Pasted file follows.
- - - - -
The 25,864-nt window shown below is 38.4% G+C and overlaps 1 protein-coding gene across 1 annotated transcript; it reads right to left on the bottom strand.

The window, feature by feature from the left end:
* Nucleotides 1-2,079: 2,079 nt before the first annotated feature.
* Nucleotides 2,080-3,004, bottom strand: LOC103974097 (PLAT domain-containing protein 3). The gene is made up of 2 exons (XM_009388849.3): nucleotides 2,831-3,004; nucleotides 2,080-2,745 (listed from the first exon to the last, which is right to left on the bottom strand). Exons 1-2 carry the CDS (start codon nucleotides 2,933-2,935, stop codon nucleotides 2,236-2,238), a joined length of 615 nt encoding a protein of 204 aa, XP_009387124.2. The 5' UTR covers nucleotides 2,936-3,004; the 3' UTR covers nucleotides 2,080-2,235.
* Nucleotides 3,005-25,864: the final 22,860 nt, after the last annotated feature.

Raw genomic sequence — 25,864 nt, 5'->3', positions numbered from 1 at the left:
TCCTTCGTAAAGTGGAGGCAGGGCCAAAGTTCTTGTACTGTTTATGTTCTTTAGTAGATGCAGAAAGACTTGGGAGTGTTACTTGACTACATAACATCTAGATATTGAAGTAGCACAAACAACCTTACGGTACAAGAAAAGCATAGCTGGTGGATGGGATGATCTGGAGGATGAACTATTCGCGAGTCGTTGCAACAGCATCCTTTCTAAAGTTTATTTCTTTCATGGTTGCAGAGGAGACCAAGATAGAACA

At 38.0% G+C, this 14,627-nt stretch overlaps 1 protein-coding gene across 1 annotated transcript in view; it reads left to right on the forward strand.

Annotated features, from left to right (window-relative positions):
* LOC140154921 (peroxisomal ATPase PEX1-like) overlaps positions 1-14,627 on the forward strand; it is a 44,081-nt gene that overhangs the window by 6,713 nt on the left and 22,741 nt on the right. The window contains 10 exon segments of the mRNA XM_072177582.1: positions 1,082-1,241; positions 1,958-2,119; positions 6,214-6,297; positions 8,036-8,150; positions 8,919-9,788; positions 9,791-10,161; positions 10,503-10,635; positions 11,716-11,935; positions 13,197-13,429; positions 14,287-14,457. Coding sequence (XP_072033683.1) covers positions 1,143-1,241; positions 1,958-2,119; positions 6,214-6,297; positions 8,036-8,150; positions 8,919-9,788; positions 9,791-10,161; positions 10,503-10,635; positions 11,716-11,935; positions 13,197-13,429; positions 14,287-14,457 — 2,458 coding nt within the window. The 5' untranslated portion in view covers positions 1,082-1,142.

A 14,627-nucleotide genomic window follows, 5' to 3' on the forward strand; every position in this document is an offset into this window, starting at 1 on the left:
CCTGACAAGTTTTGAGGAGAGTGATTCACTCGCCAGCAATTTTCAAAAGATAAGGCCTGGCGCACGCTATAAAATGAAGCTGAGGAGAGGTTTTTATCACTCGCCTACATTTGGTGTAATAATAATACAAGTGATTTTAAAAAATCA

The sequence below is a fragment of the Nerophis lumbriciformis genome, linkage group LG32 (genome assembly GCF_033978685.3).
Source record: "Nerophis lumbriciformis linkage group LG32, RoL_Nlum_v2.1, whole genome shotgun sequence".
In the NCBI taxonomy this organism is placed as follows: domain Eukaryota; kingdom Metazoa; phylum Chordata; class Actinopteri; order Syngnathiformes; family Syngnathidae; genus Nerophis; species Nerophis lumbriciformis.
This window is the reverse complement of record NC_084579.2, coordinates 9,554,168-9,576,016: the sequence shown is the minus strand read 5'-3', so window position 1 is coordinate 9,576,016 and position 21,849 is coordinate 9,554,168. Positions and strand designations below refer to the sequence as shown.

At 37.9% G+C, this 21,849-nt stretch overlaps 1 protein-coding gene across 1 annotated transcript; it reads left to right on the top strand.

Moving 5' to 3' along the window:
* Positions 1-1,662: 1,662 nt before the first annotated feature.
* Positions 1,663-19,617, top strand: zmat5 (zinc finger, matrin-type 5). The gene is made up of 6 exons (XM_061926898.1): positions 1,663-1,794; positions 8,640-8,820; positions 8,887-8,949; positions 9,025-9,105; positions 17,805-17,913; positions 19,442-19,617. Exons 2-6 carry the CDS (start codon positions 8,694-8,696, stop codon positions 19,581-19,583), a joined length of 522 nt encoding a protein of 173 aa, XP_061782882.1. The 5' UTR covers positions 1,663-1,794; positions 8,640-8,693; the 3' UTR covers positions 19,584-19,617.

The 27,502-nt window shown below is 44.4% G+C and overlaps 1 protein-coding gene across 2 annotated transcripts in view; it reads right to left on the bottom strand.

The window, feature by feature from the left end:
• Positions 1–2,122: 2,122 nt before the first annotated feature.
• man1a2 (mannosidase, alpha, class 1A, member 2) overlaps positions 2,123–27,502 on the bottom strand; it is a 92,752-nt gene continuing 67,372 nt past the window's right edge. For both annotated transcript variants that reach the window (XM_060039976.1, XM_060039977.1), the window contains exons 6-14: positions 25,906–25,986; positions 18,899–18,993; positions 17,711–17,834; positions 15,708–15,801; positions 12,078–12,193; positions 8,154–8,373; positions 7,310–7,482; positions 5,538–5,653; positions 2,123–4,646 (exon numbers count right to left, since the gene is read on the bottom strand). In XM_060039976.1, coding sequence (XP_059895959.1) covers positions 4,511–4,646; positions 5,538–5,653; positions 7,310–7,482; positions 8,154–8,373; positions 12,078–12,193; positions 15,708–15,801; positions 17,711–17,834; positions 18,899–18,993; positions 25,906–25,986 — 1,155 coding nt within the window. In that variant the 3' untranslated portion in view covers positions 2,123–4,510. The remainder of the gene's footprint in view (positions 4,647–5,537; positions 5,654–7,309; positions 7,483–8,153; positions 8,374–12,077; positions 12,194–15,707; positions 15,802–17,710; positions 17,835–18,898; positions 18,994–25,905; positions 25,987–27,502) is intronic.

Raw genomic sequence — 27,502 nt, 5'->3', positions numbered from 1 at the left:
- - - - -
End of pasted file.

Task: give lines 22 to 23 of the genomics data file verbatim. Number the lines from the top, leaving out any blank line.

The window, feature by feature from the left end:
• Positions 1–2,122: 2,122 nt before the first annotated feature.